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Alexander Wang’s New Male Order

After a capsule offering for fall, the designer takes a full-body plunge into men's wear.

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Men'sWeek issue 06/23/2011

It’s a balmy June day, and Alexander Wang is mid-lookbook shoot at Root Studios in Brooklyn, talking a mile a minute about one of his models, Ford’s Jon Paul.

“He started modeling an hour ago!” Wang exclaims, before delving into a lengthy anecdote that will end with the words “rattail braid.” The designer apparently told Paul he’d hire him for the job, on one condition: He chops it off. Now the remains sit on top of a white towel. (Paul says he’ll mail them to his mother as proof that the tail is gone.) “We’re his first job,” brags Wang, gesturing to the lanky, fresh-faced brunet.

The lookbook at hand is for Wang’s new men’s ready-to-wear collection, the designer’s full-body plunge into the category after his capsule offering for fall. “This was the right timing,” says Wang. “We felt the demand was there.” For those counting, this launch comes on top of his women’s ready-to-wear line, T by Alexander Wang for both women and men, a spate of accessories and the occasional collaboration (e.g., fall jewelry with Betony Vernon). The move was probably inevitable. In February, Wang was named GQ’s Best New Menswear Designer in America, and the month after, he was nominated for the CFDA’s Swarovski Award in the men’s wear category. That both of the honors acknowledged his casual, lower-priced T designs, before he even took a stab at men’s ready-to-wear, isn’t lost on the designer. “That was like, ‘Whoa,’ ” Wang says. “You know, awards are great, but they put you on fast track — you have to do this, you have to do that. Now we can breathe and go back to focusing on this new line.”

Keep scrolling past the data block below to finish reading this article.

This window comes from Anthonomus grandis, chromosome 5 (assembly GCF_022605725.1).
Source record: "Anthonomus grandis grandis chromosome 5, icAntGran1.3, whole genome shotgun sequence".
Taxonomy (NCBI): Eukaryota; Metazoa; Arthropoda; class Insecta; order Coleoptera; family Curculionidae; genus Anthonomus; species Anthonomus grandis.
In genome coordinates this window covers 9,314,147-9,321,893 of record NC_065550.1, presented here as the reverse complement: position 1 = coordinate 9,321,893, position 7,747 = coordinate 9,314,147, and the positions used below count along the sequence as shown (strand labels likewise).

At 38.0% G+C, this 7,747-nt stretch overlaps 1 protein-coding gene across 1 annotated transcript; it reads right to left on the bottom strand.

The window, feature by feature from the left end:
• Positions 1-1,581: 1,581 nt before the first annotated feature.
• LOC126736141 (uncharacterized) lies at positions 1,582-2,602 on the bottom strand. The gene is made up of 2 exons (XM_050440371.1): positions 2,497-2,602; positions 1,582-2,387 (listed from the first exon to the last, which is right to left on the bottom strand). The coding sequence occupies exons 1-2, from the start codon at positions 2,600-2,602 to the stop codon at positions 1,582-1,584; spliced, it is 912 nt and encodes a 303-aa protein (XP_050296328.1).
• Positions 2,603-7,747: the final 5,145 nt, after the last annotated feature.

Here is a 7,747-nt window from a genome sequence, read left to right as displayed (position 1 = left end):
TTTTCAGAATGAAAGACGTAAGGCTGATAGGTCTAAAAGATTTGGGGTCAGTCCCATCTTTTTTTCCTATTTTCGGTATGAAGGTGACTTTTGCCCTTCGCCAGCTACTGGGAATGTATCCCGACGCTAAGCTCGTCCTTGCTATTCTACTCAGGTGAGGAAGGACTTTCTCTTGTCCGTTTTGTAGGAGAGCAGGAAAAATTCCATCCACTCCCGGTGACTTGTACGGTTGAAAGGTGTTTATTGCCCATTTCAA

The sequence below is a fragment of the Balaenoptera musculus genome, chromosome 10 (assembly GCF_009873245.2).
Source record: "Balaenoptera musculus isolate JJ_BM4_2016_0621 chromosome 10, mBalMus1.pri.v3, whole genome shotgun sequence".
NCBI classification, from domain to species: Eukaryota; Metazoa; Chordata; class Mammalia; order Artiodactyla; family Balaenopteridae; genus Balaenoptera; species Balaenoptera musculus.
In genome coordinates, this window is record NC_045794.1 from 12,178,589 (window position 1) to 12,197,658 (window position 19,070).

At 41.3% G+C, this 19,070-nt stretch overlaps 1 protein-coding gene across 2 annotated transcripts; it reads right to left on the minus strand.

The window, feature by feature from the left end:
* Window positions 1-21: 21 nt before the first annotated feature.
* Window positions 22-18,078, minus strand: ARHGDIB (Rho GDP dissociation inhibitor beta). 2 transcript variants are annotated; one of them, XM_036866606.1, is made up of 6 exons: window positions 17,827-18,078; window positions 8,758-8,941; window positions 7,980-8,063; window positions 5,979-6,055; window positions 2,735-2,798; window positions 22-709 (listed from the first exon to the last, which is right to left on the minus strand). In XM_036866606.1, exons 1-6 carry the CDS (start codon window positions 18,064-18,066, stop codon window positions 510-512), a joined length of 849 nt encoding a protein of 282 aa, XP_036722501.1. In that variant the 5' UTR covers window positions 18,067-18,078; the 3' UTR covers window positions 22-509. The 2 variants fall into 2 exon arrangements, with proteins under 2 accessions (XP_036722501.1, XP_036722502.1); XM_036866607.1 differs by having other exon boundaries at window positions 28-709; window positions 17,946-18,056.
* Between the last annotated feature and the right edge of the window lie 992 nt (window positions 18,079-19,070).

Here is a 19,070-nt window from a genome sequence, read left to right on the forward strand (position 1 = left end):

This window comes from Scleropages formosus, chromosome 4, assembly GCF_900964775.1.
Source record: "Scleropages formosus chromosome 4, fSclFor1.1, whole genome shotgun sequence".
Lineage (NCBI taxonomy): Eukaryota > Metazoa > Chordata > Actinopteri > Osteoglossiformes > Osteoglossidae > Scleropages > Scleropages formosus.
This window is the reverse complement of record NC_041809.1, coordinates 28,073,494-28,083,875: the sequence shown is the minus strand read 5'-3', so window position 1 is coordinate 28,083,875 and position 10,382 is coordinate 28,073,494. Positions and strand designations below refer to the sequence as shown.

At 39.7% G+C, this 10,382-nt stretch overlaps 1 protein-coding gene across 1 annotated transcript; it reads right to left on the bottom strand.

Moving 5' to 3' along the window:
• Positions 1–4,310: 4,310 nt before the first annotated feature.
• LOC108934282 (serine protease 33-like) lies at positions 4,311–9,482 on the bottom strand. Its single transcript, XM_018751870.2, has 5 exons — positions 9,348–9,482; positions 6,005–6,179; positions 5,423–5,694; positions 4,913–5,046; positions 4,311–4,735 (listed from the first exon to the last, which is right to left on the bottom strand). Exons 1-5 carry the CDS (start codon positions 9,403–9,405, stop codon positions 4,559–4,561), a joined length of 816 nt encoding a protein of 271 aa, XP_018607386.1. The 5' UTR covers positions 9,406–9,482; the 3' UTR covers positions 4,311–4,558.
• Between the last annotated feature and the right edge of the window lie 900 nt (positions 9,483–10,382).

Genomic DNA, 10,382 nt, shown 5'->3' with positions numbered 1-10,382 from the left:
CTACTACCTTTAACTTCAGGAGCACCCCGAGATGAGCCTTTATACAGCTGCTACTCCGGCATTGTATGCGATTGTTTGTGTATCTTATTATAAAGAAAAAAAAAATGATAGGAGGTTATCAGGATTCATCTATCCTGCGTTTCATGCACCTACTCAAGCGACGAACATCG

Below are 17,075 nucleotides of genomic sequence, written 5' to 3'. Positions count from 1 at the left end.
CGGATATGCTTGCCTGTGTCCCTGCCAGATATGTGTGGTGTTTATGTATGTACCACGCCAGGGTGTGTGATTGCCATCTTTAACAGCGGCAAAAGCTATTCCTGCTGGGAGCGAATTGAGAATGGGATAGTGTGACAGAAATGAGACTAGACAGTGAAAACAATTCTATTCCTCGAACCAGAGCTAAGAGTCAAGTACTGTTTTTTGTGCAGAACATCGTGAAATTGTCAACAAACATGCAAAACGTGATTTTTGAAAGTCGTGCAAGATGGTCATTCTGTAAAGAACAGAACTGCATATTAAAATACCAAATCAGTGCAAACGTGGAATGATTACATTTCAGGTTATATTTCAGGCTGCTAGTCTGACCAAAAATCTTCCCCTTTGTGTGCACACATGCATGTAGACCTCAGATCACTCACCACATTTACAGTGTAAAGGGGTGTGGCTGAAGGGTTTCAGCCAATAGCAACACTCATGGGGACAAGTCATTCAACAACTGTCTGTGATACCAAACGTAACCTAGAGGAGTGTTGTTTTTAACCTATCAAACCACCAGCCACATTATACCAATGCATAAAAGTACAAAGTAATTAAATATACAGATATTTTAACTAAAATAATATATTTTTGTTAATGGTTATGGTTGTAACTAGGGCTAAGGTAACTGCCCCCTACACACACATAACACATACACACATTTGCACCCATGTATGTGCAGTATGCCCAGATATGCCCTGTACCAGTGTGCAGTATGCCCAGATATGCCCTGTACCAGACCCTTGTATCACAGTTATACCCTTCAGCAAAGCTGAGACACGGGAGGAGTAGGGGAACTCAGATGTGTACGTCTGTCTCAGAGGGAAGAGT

A full men’s collection (sales appointments begin Friday in Paris) wasn’t always part of Wang’s game plan. T, he says, “really started as a vanity project. I just wanted to do stuff I wanted to wear.” For its first season, spring 2010, there were T-shirts, hoodies and muscle tanks, which then evolved to include zip-up jackets, twill jeans and leather work shirts. Although the ready-to-wear, which wholesales from $107 to $750, maintains a similar nonchalant sensibility, Wang notes that it’s “a more refined point of view.” Silhouettes are much leaner, tighter and tailored. Fabrics are slicker, with glazed nylons, cottons treated with a salt finish and a paper-thin lambskin he’s dubbed “leather chiffon.”

Wang also describes the new clothes, inspired by youth subcultures of East London, as “less flashy” than T. In his terms, of course, that refers to the most minute of differences. His T designs, for instance, feature two bits of hardware at the nape of the neck, while the ready-to-wear is without. Wang thumbs through the studio’s racks for more examples. Out comes a tuxedo jacket — the placket partially hides the buttons beneath. Dress shirts and blazers, meanwhile, feature what he calls “a deleted lapel” in which the overstitching gives the illusion of a lapel, and a jacket has a silk faille bodice and comfy yet structured double-knit sweatshirt-like sleeves.